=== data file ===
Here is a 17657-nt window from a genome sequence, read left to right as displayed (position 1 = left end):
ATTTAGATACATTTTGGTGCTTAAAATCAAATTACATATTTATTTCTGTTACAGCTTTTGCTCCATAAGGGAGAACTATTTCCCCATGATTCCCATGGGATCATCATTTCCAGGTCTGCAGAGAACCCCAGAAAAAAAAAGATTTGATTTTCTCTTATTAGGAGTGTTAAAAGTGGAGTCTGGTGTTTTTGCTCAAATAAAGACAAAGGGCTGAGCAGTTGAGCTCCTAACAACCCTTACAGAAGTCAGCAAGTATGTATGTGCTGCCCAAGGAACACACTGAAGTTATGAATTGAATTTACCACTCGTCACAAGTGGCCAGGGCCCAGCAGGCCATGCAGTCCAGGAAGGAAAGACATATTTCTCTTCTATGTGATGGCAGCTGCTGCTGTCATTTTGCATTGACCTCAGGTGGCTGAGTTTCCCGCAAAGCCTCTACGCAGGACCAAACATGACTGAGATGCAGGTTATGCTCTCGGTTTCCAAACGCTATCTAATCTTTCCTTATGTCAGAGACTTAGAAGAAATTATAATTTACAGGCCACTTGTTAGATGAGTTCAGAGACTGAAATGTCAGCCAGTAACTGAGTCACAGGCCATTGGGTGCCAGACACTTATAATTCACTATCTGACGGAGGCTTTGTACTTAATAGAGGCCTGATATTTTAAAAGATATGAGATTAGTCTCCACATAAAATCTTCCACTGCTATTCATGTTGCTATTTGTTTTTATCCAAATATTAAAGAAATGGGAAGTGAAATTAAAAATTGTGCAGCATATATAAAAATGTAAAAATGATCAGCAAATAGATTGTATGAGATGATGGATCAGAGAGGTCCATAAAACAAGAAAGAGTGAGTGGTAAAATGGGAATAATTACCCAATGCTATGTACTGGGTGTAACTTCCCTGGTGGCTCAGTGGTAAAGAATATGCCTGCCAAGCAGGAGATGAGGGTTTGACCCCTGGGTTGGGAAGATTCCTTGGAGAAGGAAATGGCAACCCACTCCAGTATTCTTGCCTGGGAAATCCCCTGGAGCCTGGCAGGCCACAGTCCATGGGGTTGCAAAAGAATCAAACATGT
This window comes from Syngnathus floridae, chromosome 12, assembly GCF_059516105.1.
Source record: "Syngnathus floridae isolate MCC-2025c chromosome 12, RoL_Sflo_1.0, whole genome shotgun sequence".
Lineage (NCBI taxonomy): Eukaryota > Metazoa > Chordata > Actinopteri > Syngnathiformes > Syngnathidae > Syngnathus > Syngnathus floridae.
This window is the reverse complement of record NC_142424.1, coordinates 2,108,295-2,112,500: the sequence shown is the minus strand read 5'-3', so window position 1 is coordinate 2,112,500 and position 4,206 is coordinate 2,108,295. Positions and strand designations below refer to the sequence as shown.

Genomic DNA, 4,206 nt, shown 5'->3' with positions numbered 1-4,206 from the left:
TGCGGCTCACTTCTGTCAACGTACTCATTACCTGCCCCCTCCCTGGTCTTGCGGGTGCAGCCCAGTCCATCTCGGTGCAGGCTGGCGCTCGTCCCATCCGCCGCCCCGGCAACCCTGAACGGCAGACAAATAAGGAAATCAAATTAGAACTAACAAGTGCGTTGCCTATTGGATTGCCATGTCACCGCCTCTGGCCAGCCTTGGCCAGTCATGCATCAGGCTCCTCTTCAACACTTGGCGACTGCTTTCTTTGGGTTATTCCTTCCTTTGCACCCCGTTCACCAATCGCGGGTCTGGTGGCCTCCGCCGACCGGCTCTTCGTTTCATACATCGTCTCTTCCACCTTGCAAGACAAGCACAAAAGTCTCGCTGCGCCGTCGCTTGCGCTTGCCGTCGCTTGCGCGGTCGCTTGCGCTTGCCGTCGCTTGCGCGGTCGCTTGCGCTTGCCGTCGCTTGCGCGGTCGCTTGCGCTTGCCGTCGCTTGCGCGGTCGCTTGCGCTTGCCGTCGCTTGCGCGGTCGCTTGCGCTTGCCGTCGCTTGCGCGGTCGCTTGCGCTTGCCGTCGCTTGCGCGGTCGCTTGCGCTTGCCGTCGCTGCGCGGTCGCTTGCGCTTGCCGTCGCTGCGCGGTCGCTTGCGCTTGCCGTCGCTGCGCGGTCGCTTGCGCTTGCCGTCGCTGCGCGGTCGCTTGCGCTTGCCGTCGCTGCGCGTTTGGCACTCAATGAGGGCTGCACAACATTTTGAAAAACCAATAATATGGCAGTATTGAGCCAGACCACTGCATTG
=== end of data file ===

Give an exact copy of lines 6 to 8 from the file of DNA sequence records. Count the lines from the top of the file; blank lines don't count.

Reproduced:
This window is the reverse complement of record NC_142424.1, coordinates 2,108,295-2,112,500: the sequence shown is the minus strand read 5'-3', so window position 1 is coordinate 2,112,500 and position 4,206 is coordinate 2,108,295. Positions and strand designations below refer to the sequence as shown.

Genomic DNA, 4,206 nt, shown 5'->3' with positions numbered 1-4,206 from the left:
TGCGGCTCACTTCTGTCAACGTACTCATTACCTGCCCCCTCCCTGGTCTTGCGGGTGCAGCCCAGTCCATCTCGGTGCAGGCTGGCGCTCGTCCCATCCGCCGCCCCGGCAACCCTGAACGGCAGACAAATAAGGAAATCAAATTAGAACTAACAAGTGCGTTGCCTATTGGATTGCCATGTCACCGCCTCTGGCCAGCCTTGGCCAGTCATGCATCAGGCTCCTCTTCAACACTTGGCGACTGCTTTCTTTGGGTTATTCCTTCCTTTGCACCCCGTTCACCAATCGCGGGTCTGGTGGCCTCCGCCGACCGGCTCTTCGTTTCATACATCGTCTCTTCCACCTTGCAAGACAAGCACAAAAGTCTCGCTGCGCCGTCGCTTGCGCTTGCCGTCGCTTGCGCGGTCGCTTGCGCTTGCCGTCGCTTGCGCGGTCGCTTGCGCTTGCCGTCGCTTGCGCGGTCGCTTGCGCTTGCCGTCGCTTGCGCGGTCGCTTGCGCTTGCCGTCGCTTGCGCGGTCGCTTGCGCTTGCCGTCGCTTGCGCGGTCGCTTGCGCTTGCCGTCGCTTGCGCGGTCGCTTGCGCTTGCCGTCGCTGCGCGGTCGCTTGCGCTTGCCGTCGCTGCGCGGTCGCTTGCGCTTGCCGTCGCTGCGCGGTCGCTTGCGCTTGCCGTCGCTGCGCGGTCGCTTGCGCTTGCCGTCGCTGCGCGTTTGGCACTCAATGAGGGCTGCACAACATTTTGAAAAACCAATAATATGGCAGTATTGAGCCAGACCACTGCATTG